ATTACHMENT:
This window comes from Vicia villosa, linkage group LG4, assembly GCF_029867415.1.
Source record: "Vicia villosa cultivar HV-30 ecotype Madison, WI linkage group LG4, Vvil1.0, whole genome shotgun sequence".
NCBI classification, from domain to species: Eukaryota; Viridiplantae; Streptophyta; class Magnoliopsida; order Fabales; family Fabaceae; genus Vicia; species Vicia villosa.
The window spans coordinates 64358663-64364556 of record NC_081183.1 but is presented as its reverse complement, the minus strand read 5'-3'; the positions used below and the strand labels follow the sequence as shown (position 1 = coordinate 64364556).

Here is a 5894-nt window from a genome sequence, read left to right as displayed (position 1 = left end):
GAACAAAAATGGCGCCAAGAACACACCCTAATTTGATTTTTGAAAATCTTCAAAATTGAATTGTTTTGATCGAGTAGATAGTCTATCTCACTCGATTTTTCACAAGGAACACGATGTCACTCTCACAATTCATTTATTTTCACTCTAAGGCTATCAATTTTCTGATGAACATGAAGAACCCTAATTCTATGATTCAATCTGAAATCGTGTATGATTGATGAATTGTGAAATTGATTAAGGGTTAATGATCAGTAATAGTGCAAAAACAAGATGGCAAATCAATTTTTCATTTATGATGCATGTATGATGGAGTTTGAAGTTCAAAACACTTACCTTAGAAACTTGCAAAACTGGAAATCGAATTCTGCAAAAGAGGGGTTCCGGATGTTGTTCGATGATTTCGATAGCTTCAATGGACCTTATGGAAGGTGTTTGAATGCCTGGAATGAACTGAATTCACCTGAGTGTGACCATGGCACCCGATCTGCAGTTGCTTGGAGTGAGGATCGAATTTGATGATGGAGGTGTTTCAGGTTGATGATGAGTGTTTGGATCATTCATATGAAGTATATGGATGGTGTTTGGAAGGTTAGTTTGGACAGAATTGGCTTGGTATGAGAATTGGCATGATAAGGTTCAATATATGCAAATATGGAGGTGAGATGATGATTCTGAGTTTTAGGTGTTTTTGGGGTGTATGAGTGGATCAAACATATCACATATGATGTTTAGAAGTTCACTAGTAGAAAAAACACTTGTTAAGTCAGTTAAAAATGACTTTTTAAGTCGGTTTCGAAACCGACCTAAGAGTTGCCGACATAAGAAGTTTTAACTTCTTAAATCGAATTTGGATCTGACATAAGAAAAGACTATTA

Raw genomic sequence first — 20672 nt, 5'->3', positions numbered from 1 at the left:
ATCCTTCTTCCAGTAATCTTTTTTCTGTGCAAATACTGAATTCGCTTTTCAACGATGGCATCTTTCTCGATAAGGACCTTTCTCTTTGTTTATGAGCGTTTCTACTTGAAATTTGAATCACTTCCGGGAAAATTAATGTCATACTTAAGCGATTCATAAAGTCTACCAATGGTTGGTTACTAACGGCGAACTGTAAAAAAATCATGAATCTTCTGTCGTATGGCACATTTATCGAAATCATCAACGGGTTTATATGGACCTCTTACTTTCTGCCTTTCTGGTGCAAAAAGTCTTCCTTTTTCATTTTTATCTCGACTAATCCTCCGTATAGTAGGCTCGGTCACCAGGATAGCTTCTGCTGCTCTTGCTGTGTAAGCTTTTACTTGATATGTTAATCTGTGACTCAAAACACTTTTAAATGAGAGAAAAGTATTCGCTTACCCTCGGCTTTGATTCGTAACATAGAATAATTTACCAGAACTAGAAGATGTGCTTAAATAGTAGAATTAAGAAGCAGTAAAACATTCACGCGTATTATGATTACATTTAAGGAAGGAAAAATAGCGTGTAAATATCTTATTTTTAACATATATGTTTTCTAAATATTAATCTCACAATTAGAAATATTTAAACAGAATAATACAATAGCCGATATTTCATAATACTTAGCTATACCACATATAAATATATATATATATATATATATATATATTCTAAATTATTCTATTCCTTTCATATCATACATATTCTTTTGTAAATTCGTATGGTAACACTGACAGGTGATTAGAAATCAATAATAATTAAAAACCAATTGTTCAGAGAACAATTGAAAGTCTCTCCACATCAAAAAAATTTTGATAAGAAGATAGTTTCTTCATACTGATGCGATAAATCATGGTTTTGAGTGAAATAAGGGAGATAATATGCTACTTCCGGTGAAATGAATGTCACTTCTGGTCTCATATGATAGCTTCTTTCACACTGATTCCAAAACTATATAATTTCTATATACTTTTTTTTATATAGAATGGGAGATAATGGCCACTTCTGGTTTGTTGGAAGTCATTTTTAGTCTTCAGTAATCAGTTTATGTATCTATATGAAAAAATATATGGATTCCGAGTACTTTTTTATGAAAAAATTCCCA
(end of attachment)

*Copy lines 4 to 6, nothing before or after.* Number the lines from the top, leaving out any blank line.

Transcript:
The window spans coordinates 64358663-64364556 of record NC_081183.1 but is presented as its reverse complement, the minus strand read 5'-3'; the positions used below and the strand labels follow the sequence as shown (position 1 = coordinate 64364556).

Here is a 5894-nt window from a genome sequence, read left to right as displayed (position 1 = left end):
GAACAAAAATGGCGCCAAGAACACACCCTAATTTGATTTTTGAAAATCTTCAAAATTGAATTGTTTTGATCGAGTAGATAGTCTATCTCACTCGATTTTTCACAAGGAACACGATGTCACTCTCACAATTCATTTATTTTCACTCTAAGGCTATCAATTTTCTGATGAACATGAAGAACCCTAATTCTATGATTCAATCTGAAATCGTGTATGATTGATGAATTGTGAAATTGATTAAGGGTTAATGATCAGTAATAGTGCAAAAACAAGATGGCAAATCAATTTTTCATTTATGATGCATGTATGATGGAGTTTGAAGTTCAAAACACTTACCTTAGAAACTTGCAAAACTGGAAATCGAATTCTGCAAAAGAGGGGTTCCGGATGTTGTTCGATGATTTCGATAGCTTCAATGGACCTTATGGAAGGTGTTTGAATGCCTGGAATGAACTGAATTCACCTGAGTGTGACCATGGCACCCGATCTGCAGTTGCTTGGAGTGAGGATCGAATTTGATGATGGAGGTGTTTCAGGTTGATGATGAGTGTTTGGATCATTCATATGAAGTATATGGATGGTGTTTGGAAGGTTAGTTTGGACAGAATTGGCTTGGTATGAGAATTGGCATGATAAGGTTCAATATATGCAAATATGGAGGTGAGATGATGATTCTGAGTTTTAGGTGTTTTTGGGGTGTATGAGTGGATCAAACATATCACATATGATGTTTAGAAGTTCACTAGTAGAAAAAACACTTGTTAAGTCAGTTAAAAATGACTTTTTAAGTCGGTTTCGAAACCGACCTAAGAGTTGCCGACATAAGAAGTTTTAACTTCTTAAATCGAATTTGGATCTGACATAAGAAAAGACTATTA